Islamabad, Feb.16 : Campaigning for the February 18 elections in Pakistan ended on Saturday evening with no clear indication about which party would emerge victorious or be defeated.
The election, which are being seen by analysts and experts, as an event to facilitate a transition to civilian rule after nine years of military supervision, has been overshadowed by fears of violence and accusations of poll rigging.
Though President Pervez Musharraf is not taking part in the elections, the outcome of the February 18 vote could have significant implications for him and for his ties with the United States.
Pakistani citizens are particularly concerned about the violence and the price rise gripping the country that is presently in a politically fluid state.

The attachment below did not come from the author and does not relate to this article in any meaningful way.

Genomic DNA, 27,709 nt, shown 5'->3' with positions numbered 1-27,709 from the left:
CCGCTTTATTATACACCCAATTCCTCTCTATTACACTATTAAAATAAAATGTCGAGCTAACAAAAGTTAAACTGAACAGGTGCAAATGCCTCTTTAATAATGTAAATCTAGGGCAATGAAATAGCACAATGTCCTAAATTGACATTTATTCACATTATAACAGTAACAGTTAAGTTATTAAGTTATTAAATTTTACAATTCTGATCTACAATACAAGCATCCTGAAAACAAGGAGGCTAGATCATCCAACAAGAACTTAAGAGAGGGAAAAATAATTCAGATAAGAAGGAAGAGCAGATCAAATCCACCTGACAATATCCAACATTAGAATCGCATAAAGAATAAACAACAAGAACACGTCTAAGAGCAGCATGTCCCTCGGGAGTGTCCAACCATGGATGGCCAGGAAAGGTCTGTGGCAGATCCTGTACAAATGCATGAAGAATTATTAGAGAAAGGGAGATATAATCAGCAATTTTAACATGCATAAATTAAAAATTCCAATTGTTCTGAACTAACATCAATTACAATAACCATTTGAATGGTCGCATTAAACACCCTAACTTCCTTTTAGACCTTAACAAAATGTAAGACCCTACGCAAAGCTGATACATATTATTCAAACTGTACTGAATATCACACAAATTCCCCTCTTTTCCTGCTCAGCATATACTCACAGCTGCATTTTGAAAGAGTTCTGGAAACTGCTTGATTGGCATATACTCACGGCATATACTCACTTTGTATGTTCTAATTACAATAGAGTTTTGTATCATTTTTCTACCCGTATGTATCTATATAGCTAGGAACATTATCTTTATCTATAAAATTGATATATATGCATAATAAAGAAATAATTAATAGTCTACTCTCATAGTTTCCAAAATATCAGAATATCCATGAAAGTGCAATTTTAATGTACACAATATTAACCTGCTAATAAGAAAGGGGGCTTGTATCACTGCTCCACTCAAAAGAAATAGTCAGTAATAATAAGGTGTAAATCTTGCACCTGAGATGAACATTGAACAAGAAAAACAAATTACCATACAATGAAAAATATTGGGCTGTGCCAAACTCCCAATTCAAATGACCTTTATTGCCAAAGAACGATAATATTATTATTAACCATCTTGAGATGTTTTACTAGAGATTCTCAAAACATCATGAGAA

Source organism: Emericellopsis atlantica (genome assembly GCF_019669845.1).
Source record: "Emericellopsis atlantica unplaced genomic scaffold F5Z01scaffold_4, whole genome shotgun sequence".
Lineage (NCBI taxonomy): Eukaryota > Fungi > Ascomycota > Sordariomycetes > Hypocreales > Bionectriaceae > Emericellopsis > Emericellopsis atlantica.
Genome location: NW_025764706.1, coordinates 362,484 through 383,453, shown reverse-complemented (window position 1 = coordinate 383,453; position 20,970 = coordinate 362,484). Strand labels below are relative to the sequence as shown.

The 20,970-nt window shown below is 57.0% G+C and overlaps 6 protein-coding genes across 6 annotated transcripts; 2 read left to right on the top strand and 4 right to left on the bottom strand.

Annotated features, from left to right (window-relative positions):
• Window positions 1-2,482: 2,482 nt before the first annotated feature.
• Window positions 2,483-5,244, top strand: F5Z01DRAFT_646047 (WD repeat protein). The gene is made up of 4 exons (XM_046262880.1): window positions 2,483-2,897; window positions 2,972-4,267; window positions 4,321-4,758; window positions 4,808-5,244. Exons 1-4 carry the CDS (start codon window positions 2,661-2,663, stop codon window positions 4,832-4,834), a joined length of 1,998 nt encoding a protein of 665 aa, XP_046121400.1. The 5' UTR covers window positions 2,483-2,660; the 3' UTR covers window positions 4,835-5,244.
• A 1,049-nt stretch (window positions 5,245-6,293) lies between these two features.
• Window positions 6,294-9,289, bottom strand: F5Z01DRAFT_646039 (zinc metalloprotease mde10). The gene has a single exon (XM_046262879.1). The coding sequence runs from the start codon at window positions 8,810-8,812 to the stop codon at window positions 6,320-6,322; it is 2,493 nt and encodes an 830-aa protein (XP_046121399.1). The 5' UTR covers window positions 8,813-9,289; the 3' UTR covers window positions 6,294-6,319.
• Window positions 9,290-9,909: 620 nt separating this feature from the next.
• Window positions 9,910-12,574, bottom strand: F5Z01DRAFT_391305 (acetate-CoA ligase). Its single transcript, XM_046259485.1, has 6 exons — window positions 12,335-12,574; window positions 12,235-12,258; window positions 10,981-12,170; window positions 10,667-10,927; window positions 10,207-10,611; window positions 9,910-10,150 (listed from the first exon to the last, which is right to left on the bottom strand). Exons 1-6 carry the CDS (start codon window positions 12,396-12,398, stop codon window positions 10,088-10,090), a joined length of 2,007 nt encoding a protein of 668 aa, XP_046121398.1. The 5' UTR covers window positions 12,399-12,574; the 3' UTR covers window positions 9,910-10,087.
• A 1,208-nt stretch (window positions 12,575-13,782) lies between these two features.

Some citizens have gone on record to say that chances of change in Pakistan are remote.
In anticipation of possible poll-related violence, the interim government has ordered the deployment of over 80,000 troops and declared 30 percent of the 64,000 polling stations opened across the country as "sensitive, and 14 percent as most sensitive".
In the volatile tribal belt, 1, 122 polling stations have been declared "most sensitive".
Prominent political leaders Mohammad Nawaz Sharif of the PML-N and Asif Ali Zardari of the PPP have warned that the party rank and file will hit the streets if the elections are rigged, or if either of them is denied victory.
President Musharraf has said that there will be no cheating in the "mother of all elections".
Gallup Pakistan has said that it found 51 percent of the people that it surveyed expressing doubts about a free, fair and transparent election being held in Pakistan.